Sales Tax and Use Tax Audit

Sales Tax and Use Audits

Handling a Sales and Use Tax Audit
You didn’t ask for it, but you have been selected for and notified of a sales tax audit!  What should I do?Most companies are not regularly audited by the state for sales and use tax purposes, so it is unlikely you have previously handled an audit. While the requested lists of records and documents that will be reviewed appear straightforward, there is much more to handling a sales tax audit. Warning, there are a lot of potential pitfalls during the interaction with auditors that may occur as you address the questions they typically ask.

What You Don’t Know May Hurt You
Importance of getting the facts correct. Addressing the facts seems like a pretty easy task to handle. However, some auditors are good at asking leading questions which support their position. Some state auditors look only for underpayments. Their directive is to get in and out of the field as quickly as possible, and their priority is looking for under-reported sales and use taxes. Therefore, few auditors will inform taxpayers about potential over-payments since they assume you determined internally that tax was due on a transaction. For example, for issues like IT services, some vendors may be conservative and charge sales tax because they are unsure of the proper taxation.

Benefits of Hiring a Tax Professional
Experience with auditor or industry issues. External representatives or sales tax experts are typically involved in many sales tax audits and might have already worked with your assigned auditor. In addition, from an industry perspective, ‘gray’ issues with respect to certain areas or unpublished rulings by the state may exist. An experienced external representative or sales tax expert will be aware of these.

Understanding the transactions in question.
Sometimes auditors will ask taxpayers to gather unnecessary exemption certificates or other documentation. This may cause the company to invest internal resources to secure the information, which might have been avoided based on an external representatives experience and knowledge. Other times, the state might have already audited the other party to the transaction (the customer on the sales side or the vendor on the purchases side). A company may not know internally what should be pursued and how to secure correct documentation.

Settlement authority.
A company may not be aware of internal policies establishing the amount of tax that can be conceded by the auditor or the supervisor to secure a fully agreed case.

Handling Proposed Adjustments

  • If the actual audit results in significant proposed liabilities, you may be compelled to now engage an external professional representative.
  • The auditor believes the audit is complete and may be reluctant to invest more time to address the issues.
  • The auditor might have made concessions during the discussions about the questioned transactions that may not be documented in the report detail. The external representative may not be aware of those discussions.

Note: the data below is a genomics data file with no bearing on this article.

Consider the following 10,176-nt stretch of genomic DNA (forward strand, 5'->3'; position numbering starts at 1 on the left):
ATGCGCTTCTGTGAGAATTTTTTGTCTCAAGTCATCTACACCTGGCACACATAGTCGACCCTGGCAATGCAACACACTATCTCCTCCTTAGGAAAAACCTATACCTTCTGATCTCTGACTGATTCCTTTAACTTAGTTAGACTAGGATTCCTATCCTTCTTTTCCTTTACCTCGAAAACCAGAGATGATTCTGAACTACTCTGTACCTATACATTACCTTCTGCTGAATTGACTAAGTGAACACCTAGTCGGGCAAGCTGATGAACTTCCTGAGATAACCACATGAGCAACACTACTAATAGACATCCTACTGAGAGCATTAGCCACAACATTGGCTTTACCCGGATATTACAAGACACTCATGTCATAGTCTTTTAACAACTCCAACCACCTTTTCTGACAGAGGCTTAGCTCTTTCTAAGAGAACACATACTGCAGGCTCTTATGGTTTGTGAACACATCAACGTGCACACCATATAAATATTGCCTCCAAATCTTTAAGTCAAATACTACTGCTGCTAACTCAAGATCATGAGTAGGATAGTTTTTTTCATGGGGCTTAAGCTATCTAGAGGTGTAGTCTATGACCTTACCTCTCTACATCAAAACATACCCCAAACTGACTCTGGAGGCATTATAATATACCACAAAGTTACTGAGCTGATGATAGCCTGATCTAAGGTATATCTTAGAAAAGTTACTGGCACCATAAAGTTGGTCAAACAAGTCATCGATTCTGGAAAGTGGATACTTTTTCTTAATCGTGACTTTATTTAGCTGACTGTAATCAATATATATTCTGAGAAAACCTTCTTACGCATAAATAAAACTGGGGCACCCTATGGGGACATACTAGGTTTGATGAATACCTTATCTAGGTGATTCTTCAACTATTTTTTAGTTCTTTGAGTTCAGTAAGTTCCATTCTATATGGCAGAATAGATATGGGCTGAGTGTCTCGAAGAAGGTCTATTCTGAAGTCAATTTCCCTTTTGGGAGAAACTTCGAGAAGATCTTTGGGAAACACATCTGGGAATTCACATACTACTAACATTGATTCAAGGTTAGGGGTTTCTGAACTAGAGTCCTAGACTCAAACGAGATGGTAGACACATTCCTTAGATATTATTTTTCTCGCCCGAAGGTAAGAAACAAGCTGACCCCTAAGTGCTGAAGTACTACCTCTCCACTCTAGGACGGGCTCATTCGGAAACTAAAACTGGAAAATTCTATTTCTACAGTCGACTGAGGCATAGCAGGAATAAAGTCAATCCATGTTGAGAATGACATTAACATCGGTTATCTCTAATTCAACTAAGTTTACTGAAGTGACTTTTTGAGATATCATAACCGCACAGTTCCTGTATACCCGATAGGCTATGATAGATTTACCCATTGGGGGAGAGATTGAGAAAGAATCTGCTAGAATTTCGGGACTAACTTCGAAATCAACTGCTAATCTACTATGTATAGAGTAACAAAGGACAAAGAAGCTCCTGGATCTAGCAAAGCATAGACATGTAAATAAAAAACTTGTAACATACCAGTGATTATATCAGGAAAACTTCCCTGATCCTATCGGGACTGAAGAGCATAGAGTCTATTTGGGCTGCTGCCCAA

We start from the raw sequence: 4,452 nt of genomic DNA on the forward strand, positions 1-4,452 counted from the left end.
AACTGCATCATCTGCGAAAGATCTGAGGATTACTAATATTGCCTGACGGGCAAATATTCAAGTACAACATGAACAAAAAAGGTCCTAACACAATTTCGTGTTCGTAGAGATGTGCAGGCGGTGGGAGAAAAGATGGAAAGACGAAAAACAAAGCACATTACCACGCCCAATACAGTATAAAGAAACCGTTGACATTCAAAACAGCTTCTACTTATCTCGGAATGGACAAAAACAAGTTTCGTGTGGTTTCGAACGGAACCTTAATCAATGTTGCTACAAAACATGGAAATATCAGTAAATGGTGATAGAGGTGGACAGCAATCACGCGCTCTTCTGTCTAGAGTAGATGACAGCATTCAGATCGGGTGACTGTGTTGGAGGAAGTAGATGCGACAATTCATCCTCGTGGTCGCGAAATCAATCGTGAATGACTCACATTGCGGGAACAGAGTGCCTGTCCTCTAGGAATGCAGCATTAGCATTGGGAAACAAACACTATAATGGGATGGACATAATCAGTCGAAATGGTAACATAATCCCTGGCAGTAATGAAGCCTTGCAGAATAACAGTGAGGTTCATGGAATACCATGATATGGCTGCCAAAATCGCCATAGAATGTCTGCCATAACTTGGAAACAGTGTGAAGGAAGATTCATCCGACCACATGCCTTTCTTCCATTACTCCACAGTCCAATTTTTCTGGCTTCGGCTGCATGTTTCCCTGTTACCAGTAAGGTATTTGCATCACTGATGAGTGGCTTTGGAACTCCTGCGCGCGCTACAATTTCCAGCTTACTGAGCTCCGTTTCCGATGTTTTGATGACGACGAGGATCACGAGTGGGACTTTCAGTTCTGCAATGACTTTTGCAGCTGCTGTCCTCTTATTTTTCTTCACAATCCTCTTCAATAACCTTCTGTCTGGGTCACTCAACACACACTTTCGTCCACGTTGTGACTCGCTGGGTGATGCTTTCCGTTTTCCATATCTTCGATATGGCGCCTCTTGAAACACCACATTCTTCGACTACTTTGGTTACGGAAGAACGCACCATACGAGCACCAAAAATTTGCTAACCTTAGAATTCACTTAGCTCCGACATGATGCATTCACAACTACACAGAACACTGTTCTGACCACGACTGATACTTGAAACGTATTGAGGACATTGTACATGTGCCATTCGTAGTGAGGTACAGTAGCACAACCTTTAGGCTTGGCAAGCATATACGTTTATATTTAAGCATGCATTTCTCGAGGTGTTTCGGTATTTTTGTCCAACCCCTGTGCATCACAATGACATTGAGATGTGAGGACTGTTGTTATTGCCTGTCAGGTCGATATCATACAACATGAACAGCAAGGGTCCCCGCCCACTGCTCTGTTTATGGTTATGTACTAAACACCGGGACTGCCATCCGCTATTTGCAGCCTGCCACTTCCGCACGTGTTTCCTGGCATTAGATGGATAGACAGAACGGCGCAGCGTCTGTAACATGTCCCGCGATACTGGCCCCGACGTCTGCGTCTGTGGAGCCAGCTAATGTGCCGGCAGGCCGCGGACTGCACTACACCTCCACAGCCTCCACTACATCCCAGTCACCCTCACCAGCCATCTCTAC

•  The external representative may identify new or additional facts that were not presented to the auditor or were not entirely accurate explanations.
  • The auditor may not want or be allowed to include offsets at this stage in the audit.
  • The auditor may want to refer those refunds to an office auditor for review. This can take more time, and there may be an interest rate differential between assessment interest and refund issues in some states.

Tips to Manage Your Sales and Use Tax Audit

Following are some best practices to consider:
1. Communicate with your CPA, a sales tax expert, or other external representative when you are identified for audit. They can discuss the audit process with you, provide some background on various sampling methods, and provide insights on specific industry issues targeted by the state.

2. Even if you are handling the initial audit preparation internally, communicate with the external representative as schedules are shared so he or she is aware of the initial schedules vs. revised schedules.

3. Evaluate whether it is appropriate to perform a refund study/ reverse audit at the same time to identify potential opportunities for refunds.

4. If you opt to use a third party for the preparation and actual audit, make sure you understand the scope of their work and how they will be compensated.

5. Do not engage in contingent fee arrangements on questioned items by the auditor unless you have already made the first pass. Otherwise, you may be paying them on reductions for errors made by the auditor or obvious exempt transactions.

6. If they are doing a refund study/reverse audit, their fee should not be based on savings in periods outside the audit period.

7. Their fee should always be based on offsets actually granted by the state. Payment should be made at the end of the audit, or a provision should be included to reverse any offsets not allowed.

8. Understand whether their services are included only at the audit level or whether services related to appeals or tax court are included.

9. Understand their specific experience with your specific state and your industry.

Ask for references.
A sales tax audit is not an ordinary occurrence. Therefore, you need to invest the proper efforts internally or with external assistance. While you most likely work with an accounting firm that handles your financial audit or tax compliance, they may not have dedicated professionals who specialize in state and local tax matters. Inquire about their experience with sales tax and audit defense issues for your industry in your state being audited. If they do not have the experience, then actively seek out experts through your business contacts at other companies, trade associations, and/or Internet research.

Sales Tax and Use Audits


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